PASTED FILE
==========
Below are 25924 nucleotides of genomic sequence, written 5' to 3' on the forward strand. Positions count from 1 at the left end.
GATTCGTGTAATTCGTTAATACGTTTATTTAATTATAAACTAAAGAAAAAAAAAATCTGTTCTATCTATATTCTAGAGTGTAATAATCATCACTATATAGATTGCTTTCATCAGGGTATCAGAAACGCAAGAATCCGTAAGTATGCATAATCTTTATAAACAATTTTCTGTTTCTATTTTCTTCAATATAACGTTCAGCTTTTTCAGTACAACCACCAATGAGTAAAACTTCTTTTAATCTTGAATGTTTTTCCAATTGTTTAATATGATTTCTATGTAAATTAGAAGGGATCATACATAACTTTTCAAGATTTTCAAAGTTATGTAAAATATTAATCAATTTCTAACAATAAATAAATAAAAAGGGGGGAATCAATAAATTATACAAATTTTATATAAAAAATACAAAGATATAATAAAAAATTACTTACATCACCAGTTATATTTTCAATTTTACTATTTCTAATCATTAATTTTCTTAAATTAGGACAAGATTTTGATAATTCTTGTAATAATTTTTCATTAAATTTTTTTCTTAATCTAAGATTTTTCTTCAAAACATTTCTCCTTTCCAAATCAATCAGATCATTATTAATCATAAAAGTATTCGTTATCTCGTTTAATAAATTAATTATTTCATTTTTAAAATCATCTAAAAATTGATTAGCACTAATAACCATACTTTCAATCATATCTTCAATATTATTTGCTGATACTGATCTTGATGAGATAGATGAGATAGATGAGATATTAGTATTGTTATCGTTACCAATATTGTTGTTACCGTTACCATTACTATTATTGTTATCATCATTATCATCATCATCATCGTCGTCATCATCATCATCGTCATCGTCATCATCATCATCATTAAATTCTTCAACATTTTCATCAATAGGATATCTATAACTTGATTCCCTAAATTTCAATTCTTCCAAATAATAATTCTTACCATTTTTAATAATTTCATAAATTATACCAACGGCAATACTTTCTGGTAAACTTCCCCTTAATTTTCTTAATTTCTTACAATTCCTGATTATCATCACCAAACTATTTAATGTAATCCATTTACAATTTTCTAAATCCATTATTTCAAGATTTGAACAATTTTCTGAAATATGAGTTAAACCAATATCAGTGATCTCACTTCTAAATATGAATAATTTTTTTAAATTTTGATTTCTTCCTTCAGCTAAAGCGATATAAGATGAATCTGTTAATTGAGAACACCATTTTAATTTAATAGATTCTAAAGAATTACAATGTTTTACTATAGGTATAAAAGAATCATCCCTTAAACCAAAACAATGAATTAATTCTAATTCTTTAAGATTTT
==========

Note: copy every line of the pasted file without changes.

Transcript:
Below are 25924 nucleotides of genomic sequence, written 5' to 3' on the forward strand. Positions count from 1 at the left end.
GATTCGTGTAATTCGTTAATACGTTTATTTAATTATAAACTAAAGAAAAAAAAAATCTGTTCTATCTATATTCTAGAGTGTAATAATCATCACTATATAGATTGCTTTCATCAGGGTATCAGAAACGCAAGAATCCGTAAGTATGCATAATCTTTATAAACAATTTTCTGTTTCTATTTTCTTCAATATAACGTTCAGCTTTTTCAGTACAACCACCAATGAGTAAAACTTCTTTTAATCTTGAATGTTTTTCCAATTGTTTAATATGATTTCTATGTAAATTAGAAGGGATCATACATAACTTTTCAAGATTTTCAAAGTTATGTAAAATATTAATCAATTTCTAACAATAAATAAATAAAAAGGGGGGAATCAATAAATTATACAAATTTTATATAAAAAATACAAAGATATAATAAAAAATTACTTACATCACCAGTTATATTTTCAATTTTACTATTTCTAATCATTAATTTTCTTAAATTAGGACAAGATTTTGATAATTCTTGTAATAATTTTTCATTAAATTTTTTTCTTAATCTAAGATTTTTCTTCAAAACATTTCTCCTTTCCAAATCAATCAGATCATTATTAATCATAAAAGTATTCGTTATCTCGTTTAATAAATTAATTATTTCATTTTTAAAATCATCTAAAAATTGATTAGCACTAATAACCATACTTTCAATCATATCTTCAATATTATTTGCTGATACTGATCTTGATGAGATAGATGAGATAGATGAGATATTAGTATTGTTATCGTTACCAATATTGTTGTTACCGTTACCATTACTATTATTGTTATCATCATTATCATCATCATCATCGTCGTCATCATCATCATCGTCATCGTCATCATCATCATCATTAAATTCTTCAACATTTTCATCAATAGGATATCTATAACTTGATTCCCTAAATTTCAATTCTTCCAAATAATAATTCTTACCATTTTTAATAATTTCATAAATTATACCAACGGCAATACTTTCTGGTAAACTTCCCCTTAATTTTCTTAATTTCTTACAATTCCTGATTATCATCACCAAACTATTTAATGTAATCCATTTACAATTTTCTAAATCCATTATTTCAAGATTTGAACAATTTTCTGAAATATGAGTTAAACCAATATCAGTGATCTCACTTCTAAATATGAATAATTTTTTTAAATTTTGATTTCTTCCTTCAGCTAAAGCGATATAAGATGAATCTGTTAATTGAGAACACCATTTTAATTTAATAGATTCTAAAGAATTACAATGTTTTACTATAGGTATAAAAGAATCATCCCTTAAACCAAAACAATGAATTAATTCTAATTCTTTAAGATTTT